Good for Goodlatte for Defending Free Speech on College Campuses

August 19, 2015

By Editorial at Richmond Times-Dispatch

In recent years, colleges and universities have come under tremendous pressure from a wide array of sources, from the federal Education Department to student activists on campus, that has led them to ride roughshod over the constitutional right to free speech.

Far too many public institutions have adopted campus speech codes that restrict not only where and when members of the community can speak freely to small “free-speech zones,” but also sharply curtail what they can say. Campus speech codes have prohibited everything from “humor and jokes about sex” to any expression that might “offend” anybody else at the university.

In recent years, the Foundation for Individual Rights in Education has become something like the ACLU for higher education by defending students and faculty members, of every political persuasion, who have run afoul of such speech codes. By publicizing egregious cases and advocating for those censured, it has helped to roll back some of the more outrageous speech codes around the country.

Not long ago, FIRE President Greg Lukianoff testified before the House Judiciary Committee’s Subcommittee on the Constitution and Civil Justice about how much work remains to be done. “Highly restrictive speech codes are the rule rather than the exception on public college campuses nationwide,” Lukianoff noted. In some places, Lukianoff testified, speech codes “persist even in the very jurisdictions where they have been ruled unconstitutional.” (Only one public college in Virginia, Norfolk State, gets a red-light rating from FIRE, although several others get a yellow-light rating.)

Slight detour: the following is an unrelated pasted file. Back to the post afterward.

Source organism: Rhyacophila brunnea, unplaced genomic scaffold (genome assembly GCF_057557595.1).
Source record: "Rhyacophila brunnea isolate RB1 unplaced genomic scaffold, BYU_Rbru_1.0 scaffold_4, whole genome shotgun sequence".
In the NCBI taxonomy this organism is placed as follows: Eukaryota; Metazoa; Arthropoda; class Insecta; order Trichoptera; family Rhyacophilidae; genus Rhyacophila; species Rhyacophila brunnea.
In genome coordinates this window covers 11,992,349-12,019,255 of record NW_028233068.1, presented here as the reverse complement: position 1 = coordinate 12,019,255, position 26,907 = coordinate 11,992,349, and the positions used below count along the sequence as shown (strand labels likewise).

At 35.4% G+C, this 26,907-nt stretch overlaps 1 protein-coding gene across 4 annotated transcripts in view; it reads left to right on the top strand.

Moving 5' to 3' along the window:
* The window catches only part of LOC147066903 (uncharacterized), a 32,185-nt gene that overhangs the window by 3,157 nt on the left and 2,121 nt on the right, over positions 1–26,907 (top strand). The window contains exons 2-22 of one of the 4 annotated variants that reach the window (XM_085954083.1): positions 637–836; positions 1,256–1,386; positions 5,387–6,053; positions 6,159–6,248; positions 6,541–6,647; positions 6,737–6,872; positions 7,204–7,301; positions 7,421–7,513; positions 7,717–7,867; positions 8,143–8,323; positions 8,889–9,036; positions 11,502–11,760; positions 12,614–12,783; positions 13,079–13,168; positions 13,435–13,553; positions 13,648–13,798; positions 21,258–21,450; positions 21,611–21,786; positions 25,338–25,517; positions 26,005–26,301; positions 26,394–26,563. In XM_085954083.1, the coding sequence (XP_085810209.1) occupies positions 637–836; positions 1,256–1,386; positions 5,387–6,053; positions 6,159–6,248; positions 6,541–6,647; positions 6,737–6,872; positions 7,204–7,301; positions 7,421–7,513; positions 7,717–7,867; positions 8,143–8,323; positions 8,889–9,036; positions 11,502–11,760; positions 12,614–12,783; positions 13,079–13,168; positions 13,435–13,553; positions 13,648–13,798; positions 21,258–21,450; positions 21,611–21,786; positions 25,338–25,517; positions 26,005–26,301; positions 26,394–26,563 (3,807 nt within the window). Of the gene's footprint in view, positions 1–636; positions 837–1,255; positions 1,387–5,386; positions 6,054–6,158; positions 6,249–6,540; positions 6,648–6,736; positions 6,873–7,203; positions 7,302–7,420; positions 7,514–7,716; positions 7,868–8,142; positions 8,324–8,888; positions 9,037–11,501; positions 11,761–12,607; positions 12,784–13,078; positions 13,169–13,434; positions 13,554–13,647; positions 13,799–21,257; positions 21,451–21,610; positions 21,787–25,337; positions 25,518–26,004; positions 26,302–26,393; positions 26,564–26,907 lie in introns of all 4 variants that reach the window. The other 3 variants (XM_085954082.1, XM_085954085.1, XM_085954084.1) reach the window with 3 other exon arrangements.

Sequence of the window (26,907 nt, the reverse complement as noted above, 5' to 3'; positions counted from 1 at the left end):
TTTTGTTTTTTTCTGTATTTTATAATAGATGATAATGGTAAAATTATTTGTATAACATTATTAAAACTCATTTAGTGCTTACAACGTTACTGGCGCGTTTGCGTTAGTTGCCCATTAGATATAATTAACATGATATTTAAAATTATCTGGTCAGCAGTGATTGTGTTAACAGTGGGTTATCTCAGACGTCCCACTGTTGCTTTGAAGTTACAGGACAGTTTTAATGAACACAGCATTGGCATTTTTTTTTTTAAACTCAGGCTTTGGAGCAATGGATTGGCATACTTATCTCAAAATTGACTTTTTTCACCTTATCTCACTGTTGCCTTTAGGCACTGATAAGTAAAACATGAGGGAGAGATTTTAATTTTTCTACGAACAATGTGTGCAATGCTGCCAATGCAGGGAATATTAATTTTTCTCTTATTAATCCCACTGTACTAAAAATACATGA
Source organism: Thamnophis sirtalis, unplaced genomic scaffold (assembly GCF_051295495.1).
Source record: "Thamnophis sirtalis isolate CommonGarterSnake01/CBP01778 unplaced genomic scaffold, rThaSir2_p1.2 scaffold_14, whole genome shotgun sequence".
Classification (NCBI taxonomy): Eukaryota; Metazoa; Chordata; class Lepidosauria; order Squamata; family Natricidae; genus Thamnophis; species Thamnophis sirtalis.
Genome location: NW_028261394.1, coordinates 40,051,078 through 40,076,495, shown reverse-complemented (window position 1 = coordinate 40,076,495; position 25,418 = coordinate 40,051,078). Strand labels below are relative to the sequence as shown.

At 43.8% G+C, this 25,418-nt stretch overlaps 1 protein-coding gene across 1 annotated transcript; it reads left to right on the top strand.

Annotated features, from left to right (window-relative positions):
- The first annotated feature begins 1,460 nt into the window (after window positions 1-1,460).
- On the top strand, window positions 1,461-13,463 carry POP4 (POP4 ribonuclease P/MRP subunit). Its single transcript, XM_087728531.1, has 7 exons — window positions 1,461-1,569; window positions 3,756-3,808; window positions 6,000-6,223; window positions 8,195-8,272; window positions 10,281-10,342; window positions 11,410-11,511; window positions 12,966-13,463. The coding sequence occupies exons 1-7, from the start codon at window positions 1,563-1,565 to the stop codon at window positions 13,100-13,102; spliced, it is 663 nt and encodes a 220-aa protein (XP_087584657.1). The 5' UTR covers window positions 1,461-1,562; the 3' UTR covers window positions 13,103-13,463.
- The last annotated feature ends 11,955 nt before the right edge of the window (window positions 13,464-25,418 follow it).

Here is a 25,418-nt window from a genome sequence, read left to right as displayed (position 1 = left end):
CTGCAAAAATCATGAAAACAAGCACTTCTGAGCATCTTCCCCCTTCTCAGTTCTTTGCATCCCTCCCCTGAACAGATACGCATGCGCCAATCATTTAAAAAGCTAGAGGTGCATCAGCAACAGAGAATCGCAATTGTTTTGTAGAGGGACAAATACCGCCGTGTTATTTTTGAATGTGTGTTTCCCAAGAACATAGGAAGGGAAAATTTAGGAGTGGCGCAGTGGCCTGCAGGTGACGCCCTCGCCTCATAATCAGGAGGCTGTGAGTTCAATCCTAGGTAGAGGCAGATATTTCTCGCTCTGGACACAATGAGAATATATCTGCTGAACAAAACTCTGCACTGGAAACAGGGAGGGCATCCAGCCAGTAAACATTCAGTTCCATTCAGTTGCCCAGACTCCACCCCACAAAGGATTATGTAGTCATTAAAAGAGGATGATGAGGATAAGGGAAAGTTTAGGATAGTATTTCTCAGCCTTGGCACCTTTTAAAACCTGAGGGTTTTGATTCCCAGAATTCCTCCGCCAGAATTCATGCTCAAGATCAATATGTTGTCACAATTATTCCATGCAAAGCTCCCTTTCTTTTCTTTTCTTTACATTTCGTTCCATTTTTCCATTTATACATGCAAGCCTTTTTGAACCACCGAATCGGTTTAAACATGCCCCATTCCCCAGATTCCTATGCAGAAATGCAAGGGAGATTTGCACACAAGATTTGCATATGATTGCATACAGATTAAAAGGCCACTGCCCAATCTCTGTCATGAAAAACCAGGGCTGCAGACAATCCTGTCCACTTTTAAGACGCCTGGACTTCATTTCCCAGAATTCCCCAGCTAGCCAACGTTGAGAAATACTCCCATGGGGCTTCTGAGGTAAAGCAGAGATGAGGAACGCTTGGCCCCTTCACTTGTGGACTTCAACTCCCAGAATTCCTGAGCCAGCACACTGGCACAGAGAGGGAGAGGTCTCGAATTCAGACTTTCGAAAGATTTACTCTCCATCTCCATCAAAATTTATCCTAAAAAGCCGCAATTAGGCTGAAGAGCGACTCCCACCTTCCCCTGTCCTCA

Now the chairman of the Judiciary Committee, Virginia’s 6th District Rep. Bob Goodlatte, has written to the presidents of 161 public institutions that have among the worst speech codes in the nation. The letter reminds the presidents of what they seem to have forgotten: Their institutions are part of the government and, as such, are obliged to adhere scrupulously to the First Amendment. That means they cannot censor speech just because it might hurt somebody’s feelings. It concludes by asking the university presidents “what steps your institution plans to take to promote free and open expression on its campus(es), including any steps toward bringing your speech policies in accordance with the First Amendment.”

Goodlatte’s letter serves as an important counterweight to the “Dear Colleague” letters and other regulatory decrees of the Education Department. It ought to put both the universities and the federal education bureaucracy on notice that they remain subject to the First Amendment, and any rules they consider should first be tested against it before moving toward adoption.

University administrators want to maintain a serene atmosphere on campus. And they certainly want to avoid the loss of federal funding that they might incur if they too blatantly flout the Education Department. But those desires do not trump the nation’s founding document and its most fundamental principles. Goodlatte deserves a round of applause for reminding them of that.